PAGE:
Five people were injured in a string of acid attacks in London last week, the latest in an alarming trend described by Metropolitan Police as “horrendous” and baffling.
According to Acid Survivors Trust International, the UK has one of the highest recorded acid attack rates in the world. There were 144 cases across the capital in the first four months of 2017, many in east London, reports Metro newspaper. Attacks involving corrosive substances nearly doubled from 261 in 2015 to 458 in 2016.
Despite the rise, there’s no concrete police intelligence as to why the numbers are climbing so dramatically, leading to worry and speculation about a violent trend that has left some victims scarred for life.
In the case of last week’s attack on five UberEats and Deliveroo drivers in north-east London, the victims were targeted for their mopeds in a “terrifying 72 minute rampage”, the Daily Mail reports. Police arrested two people aged 15 and 16 on suspicion of grievous bodily harm and robbery.
“The new wave of noxious chemical assaults in Britain are now chiefly carried out by young men on other young men – mainly low level criminals using acid as a tool of revenge and for settling petty disputes,” reports Vice.
One advantage for young offenders is that chemical weapons can be carried incognito in a water bottle. “It is legal, cheap and easy to get hold of. Sulphuric acid, for example, in the form of drain cleaner, can be bought for £1 in any DIY store,” adds Vice.
The Guardian reports that “experts have linked the rise to a crackdown on the use of knives and guns”, with “street gangs increasingly [using] corrosive substances, which are more readily available, instead”.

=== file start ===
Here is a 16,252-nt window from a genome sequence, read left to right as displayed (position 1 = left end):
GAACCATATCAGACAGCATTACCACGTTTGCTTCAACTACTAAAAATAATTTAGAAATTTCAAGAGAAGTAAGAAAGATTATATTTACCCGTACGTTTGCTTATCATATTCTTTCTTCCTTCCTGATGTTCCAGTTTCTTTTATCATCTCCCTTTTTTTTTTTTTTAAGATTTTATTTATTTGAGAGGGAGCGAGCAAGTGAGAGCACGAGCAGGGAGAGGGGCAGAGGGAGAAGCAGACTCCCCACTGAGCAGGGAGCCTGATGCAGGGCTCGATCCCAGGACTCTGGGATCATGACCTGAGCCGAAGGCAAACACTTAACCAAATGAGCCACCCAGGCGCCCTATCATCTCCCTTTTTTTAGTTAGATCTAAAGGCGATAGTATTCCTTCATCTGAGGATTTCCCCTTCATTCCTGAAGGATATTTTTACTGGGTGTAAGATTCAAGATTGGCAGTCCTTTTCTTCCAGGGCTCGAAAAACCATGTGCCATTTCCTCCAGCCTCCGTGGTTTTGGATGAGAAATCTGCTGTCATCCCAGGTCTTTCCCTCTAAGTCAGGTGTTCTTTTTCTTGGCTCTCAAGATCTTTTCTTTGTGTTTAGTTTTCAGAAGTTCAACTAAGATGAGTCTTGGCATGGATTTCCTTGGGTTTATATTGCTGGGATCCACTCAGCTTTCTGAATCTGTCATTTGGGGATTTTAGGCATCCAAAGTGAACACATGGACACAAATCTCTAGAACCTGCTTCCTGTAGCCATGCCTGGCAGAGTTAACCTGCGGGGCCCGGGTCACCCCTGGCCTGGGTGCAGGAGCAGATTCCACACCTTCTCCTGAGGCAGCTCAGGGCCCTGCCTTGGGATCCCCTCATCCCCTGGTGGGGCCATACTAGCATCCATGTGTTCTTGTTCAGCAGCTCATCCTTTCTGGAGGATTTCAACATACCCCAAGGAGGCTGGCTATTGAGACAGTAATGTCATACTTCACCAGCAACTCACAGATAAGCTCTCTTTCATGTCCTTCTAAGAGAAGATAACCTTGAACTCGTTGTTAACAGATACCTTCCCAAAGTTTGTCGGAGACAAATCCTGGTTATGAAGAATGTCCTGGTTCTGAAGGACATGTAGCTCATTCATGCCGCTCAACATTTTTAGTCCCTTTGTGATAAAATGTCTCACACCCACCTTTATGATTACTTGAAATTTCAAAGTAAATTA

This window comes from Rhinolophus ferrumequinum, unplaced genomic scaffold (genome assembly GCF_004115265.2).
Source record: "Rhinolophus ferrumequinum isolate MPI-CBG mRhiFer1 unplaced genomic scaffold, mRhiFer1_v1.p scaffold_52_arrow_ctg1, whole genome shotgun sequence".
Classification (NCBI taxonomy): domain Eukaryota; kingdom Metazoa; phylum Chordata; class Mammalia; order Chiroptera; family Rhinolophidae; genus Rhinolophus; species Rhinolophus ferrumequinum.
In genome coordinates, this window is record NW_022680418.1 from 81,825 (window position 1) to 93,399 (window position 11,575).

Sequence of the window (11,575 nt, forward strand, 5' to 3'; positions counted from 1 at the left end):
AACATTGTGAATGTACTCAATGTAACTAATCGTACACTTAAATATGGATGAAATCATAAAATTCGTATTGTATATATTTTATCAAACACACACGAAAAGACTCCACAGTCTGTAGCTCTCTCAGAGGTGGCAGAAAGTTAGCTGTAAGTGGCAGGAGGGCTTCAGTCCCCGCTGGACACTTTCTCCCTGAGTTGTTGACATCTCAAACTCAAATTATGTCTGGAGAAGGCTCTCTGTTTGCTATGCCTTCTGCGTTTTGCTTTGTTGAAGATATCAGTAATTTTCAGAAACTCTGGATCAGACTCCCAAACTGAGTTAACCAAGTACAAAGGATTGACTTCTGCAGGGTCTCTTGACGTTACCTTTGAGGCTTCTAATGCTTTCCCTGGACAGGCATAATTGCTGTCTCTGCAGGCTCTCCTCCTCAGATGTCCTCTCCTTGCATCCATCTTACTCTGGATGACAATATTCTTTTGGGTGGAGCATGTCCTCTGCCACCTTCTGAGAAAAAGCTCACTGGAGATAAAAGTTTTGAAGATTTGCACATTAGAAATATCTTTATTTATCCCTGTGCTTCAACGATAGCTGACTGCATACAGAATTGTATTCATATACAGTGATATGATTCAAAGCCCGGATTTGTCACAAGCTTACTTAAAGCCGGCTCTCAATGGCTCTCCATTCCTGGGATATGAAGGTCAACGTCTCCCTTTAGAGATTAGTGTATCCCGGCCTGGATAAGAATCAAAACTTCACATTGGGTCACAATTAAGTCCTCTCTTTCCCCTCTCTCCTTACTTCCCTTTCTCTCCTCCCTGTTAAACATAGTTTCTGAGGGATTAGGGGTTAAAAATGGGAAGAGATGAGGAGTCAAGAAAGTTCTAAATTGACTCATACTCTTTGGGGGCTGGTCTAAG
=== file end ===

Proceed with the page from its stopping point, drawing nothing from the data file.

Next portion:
However, the theories fall short of explaining why there has been such a dramatic rise in incidents since 2015. Police won’t speculate, although they are considering whether there may be instances of peer pressure and copycats, Metro says.
“Our message is that we need members of the public and the community to help us. We need to know who is carrying it and who is using it so we can step in and intervene at the earliest possible moment,” a police spokesperson told the paper.
Acid attacks date back to Victorian Britain, writes The Guardian, when they became “a stain on the national character”.
They were used by both men and women, with “jealousy and rejection” often the motive.
In Pakistan, Bangladesh and other parts of Asia, attacks against women have become common as men take action against women who have “dishonoured” them, says Nicholas Kristof of the New York Times.
Yet in London, it is more often than not men who are on the receiving end of acid attacks, with two-thirds of the victims of recent attacks being male. Data suggests the majority of both attackers and victims are white British men, reports Time magazine.
Children as young as 12 are carrying corrosive liquids to school as a form of self-defence and acid has become the “weapon of choice” for many young people, reports The Times. The plastic bottles do not set off the metal detectors used to stop knives being taken into schools.
However, Rachel Kearton, the National Police Chiefs Council lead for corrosive attacks, said that compared to knife attacks in the UK, the numbers were still “tiny”. In 2016, 32,448 knife crimes were recorded, a number 70 times higher than recorded acid attacks.
Labour MP Stephen Timms is among those calling for sentences for acid attacks to be reviewed. “I think we should have tougher and also more consistent sentences for those who are found guilty of carrying out these attacks,” he said.